Ella Napier Lefroy. The Man's Cause (1899). First edition.
Lefroy, Isabella ("Ella") Napier (1854-1919). The Man's Cause. London: John Lane, 1899. First edition. 343 p.; 20 cm. A bright, tightly bound copy in original cloth.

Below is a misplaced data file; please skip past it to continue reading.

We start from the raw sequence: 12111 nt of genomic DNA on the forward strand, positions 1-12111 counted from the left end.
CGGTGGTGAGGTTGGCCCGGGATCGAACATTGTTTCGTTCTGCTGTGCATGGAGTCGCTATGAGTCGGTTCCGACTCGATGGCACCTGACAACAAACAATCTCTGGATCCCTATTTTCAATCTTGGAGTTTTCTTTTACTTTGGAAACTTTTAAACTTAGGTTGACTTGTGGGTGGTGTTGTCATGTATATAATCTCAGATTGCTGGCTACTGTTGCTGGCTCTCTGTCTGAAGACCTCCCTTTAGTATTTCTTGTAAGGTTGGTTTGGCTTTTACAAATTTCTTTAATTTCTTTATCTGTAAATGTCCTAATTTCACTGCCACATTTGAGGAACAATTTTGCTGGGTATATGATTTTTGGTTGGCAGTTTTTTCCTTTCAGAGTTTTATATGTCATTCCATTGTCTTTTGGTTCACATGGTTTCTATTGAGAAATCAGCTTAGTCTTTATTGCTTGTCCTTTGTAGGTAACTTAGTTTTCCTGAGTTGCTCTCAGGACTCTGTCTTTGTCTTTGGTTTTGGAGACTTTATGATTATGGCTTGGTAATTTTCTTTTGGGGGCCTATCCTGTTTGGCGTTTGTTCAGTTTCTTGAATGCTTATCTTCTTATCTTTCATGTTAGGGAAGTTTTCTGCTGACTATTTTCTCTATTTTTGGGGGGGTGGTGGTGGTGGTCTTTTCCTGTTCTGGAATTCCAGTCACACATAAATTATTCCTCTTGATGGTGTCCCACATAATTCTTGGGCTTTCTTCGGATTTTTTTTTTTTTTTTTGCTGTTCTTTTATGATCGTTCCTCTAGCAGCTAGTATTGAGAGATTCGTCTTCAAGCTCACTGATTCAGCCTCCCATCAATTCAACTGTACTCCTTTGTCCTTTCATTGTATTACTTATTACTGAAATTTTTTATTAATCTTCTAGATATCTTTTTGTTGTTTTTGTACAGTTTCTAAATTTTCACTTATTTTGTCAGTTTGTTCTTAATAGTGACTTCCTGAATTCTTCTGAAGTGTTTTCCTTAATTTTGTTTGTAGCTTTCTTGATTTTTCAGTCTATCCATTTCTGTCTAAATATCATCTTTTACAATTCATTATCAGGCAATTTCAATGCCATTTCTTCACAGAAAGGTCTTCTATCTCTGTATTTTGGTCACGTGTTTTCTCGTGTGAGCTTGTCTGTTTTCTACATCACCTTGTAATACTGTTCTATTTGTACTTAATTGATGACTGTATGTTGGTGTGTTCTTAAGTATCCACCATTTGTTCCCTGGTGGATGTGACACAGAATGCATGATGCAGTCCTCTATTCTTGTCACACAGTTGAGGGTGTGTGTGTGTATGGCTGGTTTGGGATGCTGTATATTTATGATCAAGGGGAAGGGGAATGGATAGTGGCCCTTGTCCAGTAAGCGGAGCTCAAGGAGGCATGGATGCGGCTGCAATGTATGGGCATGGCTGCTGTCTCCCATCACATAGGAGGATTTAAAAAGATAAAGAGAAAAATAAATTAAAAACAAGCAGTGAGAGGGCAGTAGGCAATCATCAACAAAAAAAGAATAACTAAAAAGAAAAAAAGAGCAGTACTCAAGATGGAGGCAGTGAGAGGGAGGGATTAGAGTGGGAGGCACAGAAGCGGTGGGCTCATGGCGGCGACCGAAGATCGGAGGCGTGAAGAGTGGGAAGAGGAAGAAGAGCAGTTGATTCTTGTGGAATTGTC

A novel on woman's rights by the Scottish author who wrote also under the name E. N. Leigh Fry. Insisting upon an equal moral standard for the sexes, both before and after marriage, the novel does not stint in its adumbrations of masculine depravity, nor does it shy from limning the melodramatic consequences for women who have suffered from the social hypocrisies of the sexual double standard. Among the book's many delights is an almost explicitly Hegelian approach to mores: "truths" become reified as conventions that displace the old truths and give rise to new ones in a continuous cycle of progress. Contemporary reviewers were struck by the incongruity of the book's modern design. "The sprightly and somewhat flippant presentment of a lady in yellow, lolling against a 'high art' blue background, that adorns the cover," remarked the London Daily News (30 Sep 1899) "seems scarcely to suggest such a serious affair as 'a novel with a purpose.'" Highly recommended for readers of the novels of Sarah Grand, the plays of Henrik Ibsen, and the poems of Lord Tennyson, who wrote in The Princess: "The woman's cause is man's: they rise or sink / Together, dwarf'd or godlike, bond or free."